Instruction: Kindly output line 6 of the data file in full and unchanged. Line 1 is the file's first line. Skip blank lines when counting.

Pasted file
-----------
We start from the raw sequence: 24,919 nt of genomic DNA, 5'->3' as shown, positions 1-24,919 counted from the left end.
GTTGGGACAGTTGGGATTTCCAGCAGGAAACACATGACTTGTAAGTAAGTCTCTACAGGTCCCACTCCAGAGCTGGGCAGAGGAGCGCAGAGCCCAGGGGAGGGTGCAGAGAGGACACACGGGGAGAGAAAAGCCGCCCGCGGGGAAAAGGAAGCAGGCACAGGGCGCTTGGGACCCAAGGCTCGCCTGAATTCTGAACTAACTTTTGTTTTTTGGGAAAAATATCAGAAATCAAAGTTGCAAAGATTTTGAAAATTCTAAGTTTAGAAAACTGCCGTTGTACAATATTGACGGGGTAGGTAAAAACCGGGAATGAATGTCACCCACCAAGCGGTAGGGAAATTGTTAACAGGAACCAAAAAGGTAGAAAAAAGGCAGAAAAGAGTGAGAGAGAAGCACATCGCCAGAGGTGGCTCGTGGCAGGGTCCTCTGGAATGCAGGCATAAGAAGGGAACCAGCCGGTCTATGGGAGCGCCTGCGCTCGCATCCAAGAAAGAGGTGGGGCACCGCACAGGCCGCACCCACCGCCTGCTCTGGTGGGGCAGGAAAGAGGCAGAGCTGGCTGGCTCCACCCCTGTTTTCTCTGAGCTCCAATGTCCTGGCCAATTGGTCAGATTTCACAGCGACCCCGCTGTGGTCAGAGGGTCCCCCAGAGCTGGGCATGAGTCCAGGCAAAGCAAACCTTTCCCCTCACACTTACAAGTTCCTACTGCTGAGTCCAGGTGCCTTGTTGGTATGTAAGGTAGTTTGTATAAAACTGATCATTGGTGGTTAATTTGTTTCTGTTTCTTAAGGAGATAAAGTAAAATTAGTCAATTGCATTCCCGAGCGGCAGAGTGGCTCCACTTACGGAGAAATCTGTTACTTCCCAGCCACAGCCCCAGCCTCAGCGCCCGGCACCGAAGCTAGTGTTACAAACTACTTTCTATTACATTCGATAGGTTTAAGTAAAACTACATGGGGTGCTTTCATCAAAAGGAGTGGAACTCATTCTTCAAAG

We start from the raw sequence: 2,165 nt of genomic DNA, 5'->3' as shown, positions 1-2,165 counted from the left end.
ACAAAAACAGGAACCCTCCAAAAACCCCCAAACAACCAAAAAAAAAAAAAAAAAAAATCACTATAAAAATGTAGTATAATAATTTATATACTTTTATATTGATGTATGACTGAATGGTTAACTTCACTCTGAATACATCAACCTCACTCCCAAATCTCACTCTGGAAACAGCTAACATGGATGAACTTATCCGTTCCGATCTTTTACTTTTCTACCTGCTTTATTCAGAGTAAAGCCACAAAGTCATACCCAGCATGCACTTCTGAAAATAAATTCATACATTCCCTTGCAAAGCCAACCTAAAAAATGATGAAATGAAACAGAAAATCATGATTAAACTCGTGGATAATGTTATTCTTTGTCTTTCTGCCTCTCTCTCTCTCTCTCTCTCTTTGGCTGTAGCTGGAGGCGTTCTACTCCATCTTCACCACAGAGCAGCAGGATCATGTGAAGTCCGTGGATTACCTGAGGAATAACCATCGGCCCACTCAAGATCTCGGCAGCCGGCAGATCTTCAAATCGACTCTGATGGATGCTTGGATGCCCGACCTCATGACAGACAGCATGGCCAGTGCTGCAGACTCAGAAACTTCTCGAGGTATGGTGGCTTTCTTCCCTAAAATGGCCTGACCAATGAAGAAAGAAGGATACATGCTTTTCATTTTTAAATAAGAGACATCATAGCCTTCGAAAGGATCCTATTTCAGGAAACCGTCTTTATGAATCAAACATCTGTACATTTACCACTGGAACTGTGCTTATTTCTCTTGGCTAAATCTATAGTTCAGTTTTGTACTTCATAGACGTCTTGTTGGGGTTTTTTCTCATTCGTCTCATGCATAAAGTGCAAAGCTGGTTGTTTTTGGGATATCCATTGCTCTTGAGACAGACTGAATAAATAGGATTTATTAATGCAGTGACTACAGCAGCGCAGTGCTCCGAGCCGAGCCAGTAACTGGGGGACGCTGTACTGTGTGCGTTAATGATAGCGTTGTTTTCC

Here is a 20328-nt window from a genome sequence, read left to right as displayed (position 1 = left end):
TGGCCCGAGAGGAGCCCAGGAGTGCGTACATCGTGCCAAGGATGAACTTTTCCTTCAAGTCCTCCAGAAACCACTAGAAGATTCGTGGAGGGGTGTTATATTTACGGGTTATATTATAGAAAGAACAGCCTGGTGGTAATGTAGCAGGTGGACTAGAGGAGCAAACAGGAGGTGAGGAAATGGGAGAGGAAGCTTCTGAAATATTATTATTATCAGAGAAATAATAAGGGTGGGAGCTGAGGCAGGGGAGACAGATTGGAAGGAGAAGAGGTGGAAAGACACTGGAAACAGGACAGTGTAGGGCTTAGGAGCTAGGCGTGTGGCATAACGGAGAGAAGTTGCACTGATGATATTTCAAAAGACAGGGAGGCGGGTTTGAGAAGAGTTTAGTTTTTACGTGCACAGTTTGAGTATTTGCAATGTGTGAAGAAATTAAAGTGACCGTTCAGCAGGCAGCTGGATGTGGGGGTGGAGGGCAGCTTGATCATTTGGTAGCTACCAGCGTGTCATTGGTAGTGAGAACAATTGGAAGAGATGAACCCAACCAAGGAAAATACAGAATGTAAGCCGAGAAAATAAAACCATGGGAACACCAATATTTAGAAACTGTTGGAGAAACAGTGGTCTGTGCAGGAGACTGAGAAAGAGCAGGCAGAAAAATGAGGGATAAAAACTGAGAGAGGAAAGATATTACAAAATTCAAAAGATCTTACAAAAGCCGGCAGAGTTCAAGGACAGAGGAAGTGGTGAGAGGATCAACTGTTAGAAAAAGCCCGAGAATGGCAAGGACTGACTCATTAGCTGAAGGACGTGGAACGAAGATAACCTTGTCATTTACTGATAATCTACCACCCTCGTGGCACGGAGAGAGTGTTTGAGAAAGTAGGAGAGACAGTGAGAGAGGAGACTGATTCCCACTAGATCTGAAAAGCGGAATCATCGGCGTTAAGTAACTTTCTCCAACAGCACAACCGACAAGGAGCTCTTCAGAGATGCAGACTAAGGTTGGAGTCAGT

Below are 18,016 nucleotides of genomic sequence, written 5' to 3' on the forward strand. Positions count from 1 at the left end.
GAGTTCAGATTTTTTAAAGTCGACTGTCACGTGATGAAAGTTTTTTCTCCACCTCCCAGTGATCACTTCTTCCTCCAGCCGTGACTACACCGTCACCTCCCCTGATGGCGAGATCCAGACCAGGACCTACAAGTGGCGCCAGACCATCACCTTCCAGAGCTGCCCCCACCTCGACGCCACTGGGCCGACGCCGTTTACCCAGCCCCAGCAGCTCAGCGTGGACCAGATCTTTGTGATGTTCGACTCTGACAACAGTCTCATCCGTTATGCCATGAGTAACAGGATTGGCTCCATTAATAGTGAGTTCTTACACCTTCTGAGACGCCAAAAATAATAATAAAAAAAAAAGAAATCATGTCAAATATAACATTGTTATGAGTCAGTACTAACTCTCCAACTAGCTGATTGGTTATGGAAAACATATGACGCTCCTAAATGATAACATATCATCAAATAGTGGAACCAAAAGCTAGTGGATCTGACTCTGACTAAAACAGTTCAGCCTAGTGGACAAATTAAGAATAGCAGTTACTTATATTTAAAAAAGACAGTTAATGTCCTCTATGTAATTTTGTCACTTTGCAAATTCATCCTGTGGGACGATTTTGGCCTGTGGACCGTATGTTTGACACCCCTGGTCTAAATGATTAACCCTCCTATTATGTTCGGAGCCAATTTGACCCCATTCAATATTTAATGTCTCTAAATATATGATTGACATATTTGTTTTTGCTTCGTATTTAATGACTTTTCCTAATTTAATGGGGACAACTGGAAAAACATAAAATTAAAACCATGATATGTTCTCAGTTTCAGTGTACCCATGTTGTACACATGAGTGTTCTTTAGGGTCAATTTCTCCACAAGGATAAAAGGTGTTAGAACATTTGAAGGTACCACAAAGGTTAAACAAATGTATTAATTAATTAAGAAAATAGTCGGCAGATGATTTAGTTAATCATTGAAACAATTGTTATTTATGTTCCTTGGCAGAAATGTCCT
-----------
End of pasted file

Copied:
TGGCCCGAGAGGAGCCCAGGAGTGCGTACATCGTGCCAAGGATGAACTTTTCCTTCAAGTCCTCCAGAAACCACTAGAAGATTCGTGGAGGGGTGTTATATTTACGGGTTATATTATAGAAAGAACAGCCTGGTGGTAATGTAGCAGGTGGACTAGAGGAGCAAACAGGAGGTGAGGAAATGGGAGAGGAAGCTTCTGAAATATTATTATTATCAGAGAAATAATAAGGGTGGGAGCTGAGGCAGGGGAGACAGATTGGAAGGAGAAGAGGTGGAAAGACACTGGAAACAGGACAGTGTAGGGCTTAGGAGCTAGGCGTGTGGCATAACGGAGAGAAGTTGCACTGATGATATTTCAAAAGACAGGGAGGCGGGTTTGAGAAGAGTTTAGTTTTTACGTGCACAGTTTGAGTATTTGCAATGTGTGAAGAAATTAAAGTGACCGTTCAGCAGGCAGCTGGATGTGGGGGTGGAGGGCAGCTTGATCATTTGGTAGCTACCAGCGTGTCATTGGTAGTGAGAACAATTGGAAGAGATGAACCCAACCAAGGAAAATACAGAATGTAAGCCGAGAAAATAAAACCATGGGAACACCAATATTTAGAAACTGTTGGAGAAACAGTGGTCTGTGCAGGAGACTGAGAAAGAGCAGGCAGAAAAATGAGGGATAAAAACTGAGAGAGGAAAGATATTACAAAATTCAAAAGATCTTACAAAAGCCGGCAGAGTTCAAGGACAGAGGAAGTGGTGAGAGGATCAACTGTTAGAAAAAGCCCGAGAATGGCAAGGACTGACTCATTAGCTGAAGGACGTGGAACGAAGATAACCTTGTCATTTACTGATAATCTACCACCCTCGTGGCACGGAGAGAGTGTTTGAGAAAGTAGGAGAGACAGTGAGAGAGGAGACTGATTCCCACTAGATCTGAAAAGCGGAATCATCGGCGTTAAGTAACTTTCTCCAACAGCACAACCGACAAGGAGCTCTTCAGAGATGCAGACTAAGGTTGGAGTCAGT